“I’m never getting married” a soothing but feisty female voice narrates as the camera pans over a seedy motel with flickering neon lights. The silhouettes of two lovers are visible through the drapes of one of the windows. A middle-aged man walks in a female bathrobe down the wooden stairs to the ice machine. It’s the kind of back-alley, noir realism that Veronica Mars excels in. There she is, staking out in her convertible, with a jar of coffee to help her through the night as she waits for the money shot, while preparing for the calculus exam in a couple of hours. The petite blonde lead is a lot of things at once. An unconventional protagonist. A feminist hero. A teenager. An outcast. A private detective. The list goes on and on. Even as the expositional narration, the faded colored t-shirts and the spiky hair reveal that both Veronica and her show live in the early naughties, it’s apparent that this girl should not be underestimated.
Filmmakers generally make films for the sake of art. Sure, there’s the whole putting bread on the table part, but most of the people on the floor working on a movie put their heart and soul into it. For a considerable part of the audiences, films are art too. There’s something quite unique about pictures capturing an essence unattainable through other platforms. But for the most part, people go to the movies to be entertained. There’s not always a need for relevant social criticism or revealing subjects. One does not exclude the other, art and entertainment can perfectly blend together. Unfortunately, not too often are movies that solely aim for entertainment considered to be ‘great films’ or even ‘good’ for that matter. There’s a taboo on praising purely entertaining films for their value. Somehow blockbusters that aim for the masses simply by focusing on spectacle or comedy, are easily taken for granted. Which is ridiculous, especially when it comes to one of the smartest, fast-paced and deviously entertaining films of the all time: ‘Pirates of the Caribbean: Curse of the Black Pearl’.
‘Frozen’ is a terrific movie that’s highly enjoyable through character, song and humor What it is, is just as impressive as what is has accomplished on a larger scale since its Thanksgiving debut. From box-office records to powerful girls and entertaining boys, ‘Frozen’ is already a new kind of Disney classic.
Minor spoilers after the jump.
Side note: There is a reasonable argument to be made that any episode in a series has individual value that might not coincide with the bigger picture. Surely, Peter Jackson’s adaptations of J.R.R Tolkien’s famous fantasy novels each have their own merit. But shot simultaneously, overlapping stories that are separated in the books and a decade of being viewed in marathons or sequenced airing, the three films are now best reviewed as one. Which is why this review focuses on the movies, though credit to Tolkien, where appropriate, is given.
Packing eleven hours of film, the extended editions of ‘The Lord of the Rings’ are long. Really long. almost painstakingly long. The story of Frodo and the Ring is a grand one, set in an extensive en elaborately described fantasy world. The details of Middle-Earth earn a careful, considerate treatment such as this one, but solely due to the effort Tolkien and Jackson put into its universe. Storywise, in a day and age when consumption is decisively quick, Frodo’s quest is too simple to take eleven hours. Lees verder “The Lord of the Rings (2001-2003)”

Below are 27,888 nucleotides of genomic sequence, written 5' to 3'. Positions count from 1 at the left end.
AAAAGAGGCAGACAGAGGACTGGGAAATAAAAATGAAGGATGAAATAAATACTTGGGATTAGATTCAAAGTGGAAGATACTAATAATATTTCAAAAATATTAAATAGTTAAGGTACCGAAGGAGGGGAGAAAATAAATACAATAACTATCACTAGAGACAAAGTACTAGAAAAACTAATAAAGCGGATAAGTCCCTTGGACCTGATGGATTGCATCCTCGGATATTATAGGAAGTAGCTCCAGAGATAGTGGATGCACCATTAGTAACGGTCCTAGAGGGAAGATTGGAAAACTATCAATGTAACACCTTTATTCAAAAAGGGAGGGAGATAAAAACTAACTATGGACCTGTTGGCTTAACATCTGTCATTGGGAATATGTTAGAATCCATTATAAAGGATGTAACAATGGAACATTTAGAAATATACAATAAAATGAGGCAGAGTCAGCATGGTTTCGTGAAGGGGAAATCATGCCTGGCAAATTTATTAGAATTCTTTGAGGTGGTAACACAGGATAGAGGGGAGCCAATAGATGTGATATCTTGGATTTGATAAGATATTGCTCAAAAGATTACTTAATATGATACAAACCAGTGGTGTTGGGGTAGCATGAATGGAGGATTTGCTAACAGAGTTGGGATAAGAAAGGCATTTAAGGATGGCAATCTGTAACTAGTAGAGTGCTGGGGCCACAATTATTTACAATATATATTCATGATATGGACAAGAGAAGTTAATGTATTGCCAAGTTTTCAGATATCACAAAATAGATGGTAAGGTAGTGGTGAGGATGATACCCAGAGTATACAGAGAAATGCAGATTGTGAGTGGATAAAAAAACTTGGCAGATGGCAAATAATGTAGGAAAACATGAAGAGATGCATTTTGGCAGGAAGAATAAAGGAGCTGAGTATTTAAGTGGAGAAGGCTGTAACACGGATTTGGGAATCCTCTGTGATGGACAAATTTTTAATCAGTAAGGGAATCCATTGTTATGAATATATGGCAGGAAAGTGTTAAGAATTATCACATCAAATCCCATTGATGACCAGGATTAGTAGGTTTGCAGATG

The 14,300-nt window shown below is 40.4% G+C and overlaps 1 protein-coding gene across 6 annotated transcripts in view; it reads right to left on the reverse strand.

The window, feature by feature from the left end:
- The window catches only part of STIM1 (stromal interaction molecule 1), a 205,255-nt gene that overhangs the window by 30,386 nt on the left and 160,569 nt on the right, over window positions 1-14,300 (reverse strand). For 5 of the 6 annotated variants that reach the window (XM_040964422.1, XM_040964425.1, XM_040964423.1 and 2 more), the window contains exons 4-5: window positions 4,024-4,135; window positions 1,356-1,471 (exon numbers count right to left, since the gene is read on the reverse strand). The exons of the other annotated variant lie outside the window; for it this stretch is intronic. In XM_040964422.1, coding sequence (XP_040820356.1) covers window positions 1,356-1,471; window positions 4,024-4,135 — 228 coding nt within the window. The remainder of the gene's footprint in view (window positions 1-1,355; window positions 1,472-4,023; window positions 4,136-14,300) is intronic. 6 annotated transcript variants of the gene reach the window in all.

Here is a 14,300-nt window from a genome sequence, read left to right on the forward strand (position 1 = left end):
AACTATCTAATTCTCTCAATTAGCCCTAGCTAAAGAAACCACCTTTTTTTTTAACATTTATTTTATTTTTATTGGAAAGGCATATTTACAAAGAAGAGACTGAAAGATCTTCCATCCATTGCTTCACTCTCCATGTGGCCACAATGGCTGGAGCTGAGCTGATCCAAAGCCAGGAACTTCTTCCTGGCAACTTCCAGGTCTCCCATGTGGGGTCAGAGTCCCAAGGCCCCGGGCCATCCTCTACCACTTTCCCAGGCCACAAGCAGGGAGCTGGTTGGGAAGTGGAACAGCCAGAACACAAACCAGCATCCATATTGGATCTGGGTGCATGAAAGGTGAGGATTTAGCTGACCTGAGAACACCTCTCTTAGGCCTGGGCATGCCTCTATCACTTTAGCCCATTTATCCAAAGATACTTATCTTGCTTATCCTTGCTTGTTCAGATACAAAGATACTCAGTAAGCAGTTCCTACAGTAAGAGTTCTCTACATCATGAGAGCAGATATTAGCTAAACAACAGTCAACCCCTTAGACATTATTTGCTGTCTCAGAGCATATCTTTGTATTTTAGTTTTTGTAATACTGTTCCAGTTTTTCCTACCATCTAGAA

There are few films that transcend beyond art, scope and financial success. They’re set free into the world and quickly stop being the work of their creators. They fall into the lap of the audience that embraces them like they do a dear pet. They become a part of their lives and remain that way forever because they defy time or pop cultural skepticism. They’re classics. True genre defining films whose few flaws are forgiven for the entertainment, and consequently sentiment, they bring. ‘Beauty and the Beast’ for its few flaws, is a classic. It only just became an adolescent, with the fine age of twenty-one, but much more like a person this masterpiece, that confirmed Disney’s return to the throne of animation, is like a rose that never ages. Fresh, romantic and magical. Lees verder “Beauty and the Beast (1991)”
As one of the most important films in animated history, ‘The Little Mermaid’ has some weight to carry as the years progress. The film that rejuvenated the Disney brand and ringed in a new era of animation certainly should hold up as well as some of the other classics. It both does and doesn’t. Ariel and her friends are still a prime example of the musical/animation hybrid that now defines Disney. However, in a increasingly more savvy, post-Shrek and Pixar world, the tale of the red headed beauty might be a little too sweet.
Lees verder “The Little Mermaid (1989)”
Het kijken van een serie is niet langer beperkt tot de woonkamer. Steeds meer websites, diensten en apparaten maken het mogelijk om series te kijken waar en wanneer het de gebruiker uitkomt. Nederlanders willen meer series zien, praten er graag over en willen er veel over weten. Door de omarming van het publiek lijkt het entertainment genre uit de kinderschoenen gestapt. Hoe zijn series op eens zo populair geworden? Lees verder “Nederland Serieland”